Having said all the above, I would like to ask you some questions. I have been thinking about it over and over but no wise answer has surfaced.

It is clear that different age groups have different needs. Teaching kids is not the same as teaching adults. So maybe not every teacher is up to doing it all? Maybe some of us are made to teach adults, others teenagers or young learners? Could it be that I am simply not the right person to take this responsibility?

But maybe not. Maybe a good language teacher is good no matter what the age group. All that has to be done is more training, more learning, more experience. If so, could you recommend any great books on teaching teenagers?! I guess the fact that my own kids are getting closer to that stage will probably help me improve my teaching skills. But till then, I am in need of coaching!

Advertisements

7 thoughts on “different teacher for different age groups?

  1. Hi Sirja

    I don’t have much experience working with teenagers or young learners either, but am inclined to think that rather than you not being the right person for the job, it is simply a case of adapting, getting used to and finding out more about this age group. I’d imagine that anyone who can create such a positive atmosphere and develop such good rapport with people, and who treats people with respect and has high expectations of them like you do, would be the right person to work with any age group.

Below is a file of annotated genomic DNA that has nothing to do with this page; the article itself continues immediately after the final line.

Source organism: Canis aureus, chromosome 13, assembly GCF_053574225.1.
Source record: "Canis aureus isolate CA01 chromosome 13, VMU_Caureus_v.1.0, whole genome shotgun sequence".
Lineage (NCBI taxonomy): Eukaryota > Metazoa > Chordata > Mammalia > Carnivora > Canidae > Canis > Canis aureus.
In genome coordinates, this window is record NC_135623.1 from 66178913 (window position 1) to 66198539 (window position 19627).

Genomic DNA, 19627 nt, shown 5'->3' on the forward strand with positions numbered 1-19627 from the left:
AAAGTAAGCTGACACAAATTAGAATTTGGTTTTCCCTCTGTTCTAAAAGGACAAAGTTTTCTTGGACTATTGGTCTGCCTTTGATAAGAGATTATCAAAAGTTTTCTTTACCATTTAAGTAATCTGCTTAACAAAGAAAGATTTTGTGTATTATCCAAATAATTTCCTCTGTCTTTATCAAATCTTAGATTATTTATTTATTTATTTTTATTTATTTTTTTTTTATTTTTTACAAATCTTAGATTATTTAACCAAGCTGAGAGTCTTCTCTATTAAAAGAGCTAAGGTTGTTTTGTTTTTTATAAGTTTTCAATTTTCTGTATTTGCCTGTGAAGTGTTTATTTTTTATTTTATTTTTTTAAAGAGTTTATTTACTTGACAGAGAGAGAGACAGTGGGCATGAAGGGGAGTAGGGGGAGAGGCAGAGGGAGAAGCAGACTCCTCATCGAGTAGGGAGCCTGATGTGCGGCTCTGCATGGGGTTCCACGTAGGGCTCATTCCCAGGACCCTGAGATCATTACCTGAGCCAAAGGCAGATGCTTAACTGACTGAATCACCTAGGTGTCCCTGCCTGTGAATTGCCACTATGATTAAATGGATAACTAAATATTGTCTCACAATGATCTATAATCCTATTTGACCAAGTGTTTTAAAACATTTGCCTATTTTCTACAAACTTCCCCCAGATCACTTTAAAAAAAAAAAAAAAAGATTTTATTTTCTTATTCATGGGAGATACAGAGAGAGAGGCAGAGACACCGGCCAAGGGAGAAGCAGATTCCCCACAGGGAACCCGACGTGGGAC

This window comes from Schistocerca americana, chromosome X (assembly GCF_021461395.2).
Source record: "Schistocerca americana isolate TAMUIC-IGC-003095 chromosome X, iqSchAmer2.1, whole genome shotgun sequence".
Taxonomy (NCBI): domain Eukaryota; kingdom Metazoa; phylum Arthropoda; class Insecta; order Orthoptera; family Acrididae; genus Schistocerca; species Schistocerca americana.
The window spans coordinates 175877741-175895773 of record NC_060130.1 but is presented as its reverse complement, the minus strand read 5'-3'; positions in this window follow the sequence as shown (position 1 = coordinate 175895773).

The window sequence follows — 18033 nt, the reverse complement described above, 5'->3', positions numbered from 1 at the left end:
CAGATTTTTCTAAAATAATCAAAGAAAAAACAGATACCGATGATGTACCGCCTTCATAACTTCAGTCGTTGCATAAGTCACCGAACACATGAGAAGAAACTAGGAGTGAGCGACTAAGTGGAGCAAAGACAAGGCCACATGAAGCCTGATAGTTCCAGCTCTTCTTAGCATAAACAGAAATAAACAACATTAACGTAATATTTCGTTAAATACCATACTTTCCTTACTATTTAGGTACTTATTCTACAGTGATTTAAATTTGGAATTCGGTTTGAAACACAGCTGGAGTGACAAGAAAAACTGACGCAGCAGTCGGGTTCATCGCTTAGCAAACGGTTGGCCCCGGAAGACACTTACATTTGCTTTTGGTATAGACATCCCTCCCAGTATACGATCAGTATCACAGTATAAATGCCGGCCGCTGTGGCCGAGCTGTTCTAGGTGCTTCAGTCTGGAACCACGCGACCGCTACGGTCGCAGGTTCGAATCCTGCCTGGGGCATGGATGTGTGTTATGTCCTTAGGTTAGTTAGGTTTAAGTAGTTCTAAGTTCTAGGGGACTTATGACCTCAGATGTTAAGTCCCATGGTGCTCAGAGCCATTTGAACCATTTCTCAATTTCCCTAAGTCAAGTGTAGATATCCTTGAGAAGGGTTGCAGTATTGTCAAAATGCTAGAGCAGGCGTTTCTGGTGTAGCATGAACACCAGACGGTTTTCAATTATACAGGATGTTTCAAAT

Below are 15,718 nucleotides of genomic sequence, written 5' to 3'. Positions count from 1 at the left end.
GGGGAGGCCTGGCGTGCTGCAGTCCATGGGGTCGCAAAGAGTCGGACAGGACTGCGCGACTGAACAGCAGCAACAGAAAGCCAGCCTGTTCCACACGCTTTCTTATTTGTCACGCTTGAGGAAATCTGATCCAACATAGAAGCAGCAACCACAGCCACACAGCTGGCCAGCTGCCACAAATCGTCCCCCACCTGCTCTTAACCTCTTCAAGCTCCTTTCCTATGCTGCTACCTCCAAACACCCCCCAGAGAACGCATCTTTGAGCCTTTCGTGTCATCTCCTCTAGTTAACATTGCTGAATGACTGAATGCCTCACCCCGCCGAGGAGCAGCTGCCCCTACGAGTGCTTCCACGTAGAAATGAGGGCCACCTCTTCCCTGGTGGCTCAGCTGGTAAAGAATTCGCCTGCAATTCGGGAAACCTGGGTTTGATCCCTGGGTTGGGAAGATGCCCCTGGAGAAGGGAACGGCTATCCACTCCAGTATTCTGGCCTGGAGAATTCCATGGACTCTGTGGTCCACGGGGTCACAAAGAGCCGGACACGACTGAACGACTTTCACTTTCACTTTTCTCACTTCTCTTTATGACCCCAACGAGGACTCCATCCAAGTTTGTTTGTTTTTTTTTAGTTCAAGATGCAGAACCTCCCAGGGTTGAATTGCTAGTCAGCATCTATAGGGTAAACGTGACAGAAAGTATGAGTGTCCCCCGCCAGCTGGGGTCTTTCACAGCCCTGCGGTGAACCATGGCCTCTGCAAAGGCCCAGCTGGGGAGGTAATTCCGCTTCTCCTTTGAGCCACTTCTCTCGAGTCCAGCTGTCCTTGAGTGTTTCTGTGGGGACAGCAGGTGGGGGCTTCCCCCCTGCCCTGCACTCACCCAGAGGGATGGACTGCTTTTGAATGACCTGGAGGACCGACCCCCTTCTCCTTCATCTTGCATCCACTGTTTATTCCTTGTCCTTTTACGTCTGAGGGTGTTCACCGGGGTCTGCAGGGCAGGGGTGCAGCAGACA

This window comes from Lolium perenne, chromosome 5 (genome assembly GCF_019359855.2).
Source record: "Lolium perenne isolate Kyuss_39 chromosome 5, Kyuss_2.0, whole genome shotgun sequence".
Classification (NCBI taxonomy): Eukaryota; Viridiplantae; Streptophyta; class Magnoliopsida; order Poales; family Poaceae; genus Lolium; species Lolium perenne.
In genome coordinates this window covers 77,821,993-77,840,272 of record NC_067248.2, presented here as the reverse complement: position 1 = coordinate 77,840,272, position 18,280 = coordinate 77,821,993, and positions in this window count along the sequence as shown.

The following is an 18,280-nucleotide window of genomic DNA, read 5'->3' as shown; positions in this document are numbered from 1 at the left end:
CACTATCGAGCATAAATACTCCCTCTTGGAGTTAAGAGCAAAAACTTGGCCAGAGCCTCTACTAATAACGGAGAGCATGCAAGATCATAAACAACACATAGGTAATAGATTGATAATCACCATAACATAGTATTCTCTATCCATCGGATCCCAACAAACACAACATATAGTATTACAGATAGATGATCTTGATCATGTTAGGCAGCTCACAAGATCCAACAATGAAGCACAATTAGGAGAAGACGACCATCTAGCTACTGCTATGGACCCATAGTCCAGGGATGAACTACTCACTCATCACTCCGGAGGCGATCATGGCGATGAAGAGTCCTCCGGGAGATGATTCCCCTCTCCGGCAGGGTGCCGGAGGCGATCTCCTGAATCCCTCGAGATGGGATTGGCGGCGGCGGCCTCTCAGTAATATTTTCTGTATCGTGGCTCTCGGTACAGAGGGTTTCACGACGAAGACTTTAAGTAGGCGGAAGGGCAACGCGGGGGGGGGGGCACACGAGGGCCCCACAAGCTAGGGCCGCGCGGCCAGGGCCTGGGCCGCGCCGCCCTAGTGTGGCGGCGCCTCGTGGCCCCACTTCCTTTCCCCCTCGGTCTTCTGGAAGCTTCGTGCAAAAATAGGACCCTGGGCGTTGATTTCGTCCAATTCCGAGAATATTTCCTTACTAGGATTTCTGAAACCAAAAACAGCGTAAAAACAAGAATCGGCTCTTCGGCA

Someone who does have experience with teenagers, though, is Fiona Mauchline (@fionamau) and her blog http://macappella.wordpress.com/ might be a good place to start reading.

    Good luck!

    Carol

    • Dear Carol, thank you so much for your kind and encourageing words! And thank you for the link! Started following Fiona.
      Best Monday morning greetings and have a really great week! If we all wish strongly, spring will probably come soon 🙂